When we called our adoption agency and told them the good news, they told us that unfortunately, his remission would not be good enough for Korea’s stringent health standards.
Our adoption agency had another solution: to switch over to the domestic adoption program in the U.S. We would have to redo some of our paperwork, but at the time, they needed more families in the program because they currently were working with an influx of birth mothers.
We quickly submitted our updated paperwork and within a few months, we got a call that a birth mother was interested in our family. We met with her and realized that maybe, just maybe, this was where God wanted us the whole time.
Several weeks later, we brought our new little girl home and adjusted to life as a family of three. We couldn’t believe how we had come to this place, but somehow, the cancer journey had led us to our daughter.
One day, we stopped at a restaurant after one of Sam’s follow-up oncology appointment. Our new daughter was with us, her milky brown skin shining in the light.
We sat down in a booth where we met our waitress, Marsha, an African-American woman with wide eyes and a smile to match. When Marsha returned with our drinks, she looked at my daughter and then asked slowly, “Are you babysitting or is she your daughter?”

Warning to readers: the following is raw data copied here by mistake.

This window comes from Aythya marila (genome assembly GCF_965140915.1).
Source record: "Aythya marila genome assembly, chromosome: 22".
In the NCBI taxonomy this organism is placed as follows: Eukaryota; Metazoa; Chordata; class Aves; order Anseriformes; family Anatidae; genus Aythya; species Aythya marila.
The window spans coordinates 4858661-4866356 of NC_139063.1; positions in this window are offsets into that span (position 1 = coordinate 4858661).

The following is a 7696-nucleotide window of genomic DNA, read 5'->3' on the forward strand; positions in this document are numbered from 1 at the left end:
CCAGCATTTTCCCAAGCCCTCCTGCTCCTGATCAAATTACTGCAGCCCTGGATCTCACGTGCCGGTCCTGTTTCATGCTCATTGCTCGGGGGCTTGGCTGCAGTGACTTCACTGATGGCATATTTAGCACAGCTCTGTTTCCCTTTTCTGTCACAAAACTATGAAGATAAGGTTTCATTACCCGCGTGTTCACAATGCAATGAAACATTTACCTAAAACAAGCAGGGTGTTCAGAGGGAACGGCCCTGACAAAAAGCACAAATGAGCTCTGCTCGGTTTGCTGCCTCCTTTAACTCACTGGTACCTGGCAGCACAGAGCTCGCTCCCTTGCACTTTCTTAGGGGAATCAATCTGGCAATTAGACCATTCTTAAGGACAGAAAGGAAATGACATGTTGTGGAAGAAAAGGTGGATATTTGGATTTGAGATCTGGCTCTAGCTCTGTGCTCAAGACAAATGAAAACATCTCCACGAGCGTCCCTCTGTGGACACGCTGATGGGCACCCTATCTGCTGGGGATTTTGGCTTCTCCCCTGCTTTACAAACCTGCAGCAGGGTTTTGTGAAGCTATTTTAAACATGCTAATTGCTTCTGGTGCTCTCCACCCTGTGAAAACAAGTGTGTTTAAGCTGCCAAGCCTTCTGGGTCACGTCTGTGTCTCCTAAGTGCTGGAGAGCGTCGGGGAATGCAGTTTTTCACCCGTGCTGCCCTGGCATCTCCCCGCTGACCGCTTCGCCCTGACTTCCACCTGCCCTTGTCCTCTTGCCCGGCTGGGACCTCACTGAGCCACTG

“This is our daughter,” Sam said.
When I looked back at Marsha, she was still smiling, but now she had tears in her eyes. She told us how much she loved to see families come together through adoption and asked to pray for us.
In the middle of the restaurant, our waitress knelt down at our table, held our hands and prayed a blessing over our family. We thanked her before she went back to the kitchen. My husband and I looked at each other and then glanced down at our daughter. Whatever I was expecting from our waitress that day, I wasn’t expecting this.
The complexity of our journey suddenly seemed to come together, like the pieces of a puzzle snapping into place. My questions of Why this? Why now? had been answered. Without cancer, we wouldn’t be this family. Without heartache, we wouldn’t have walked this road.
Sometimes in the deep spaces of heartache and loss, we find our way to the place where God wanted us all along.
In our brokenness, we find healing.
In our loneliness, we find love.
Sara R. Ward is the author of the book Made for Hope: Discovering Unexpected Gifts in Brokenness. Made for Hope shows us what God has to offer in the midst of our brokenness as we grasp to make it through a difficult season. Through a heartfelt and vulnerable story, the book provides hope for those who have gone through grief.
Sara also speaks to women’s groups about cultivating joy and faith and shares encouraging resources on sararward.com. Sara has been published on the Today Show Parenting Team, Focus on the Family, Adoption.com, and (in)courage. She is a wife and mom to three children, including a son who passed away from Leigh’s disease in 2012.
Learn more: sararward.com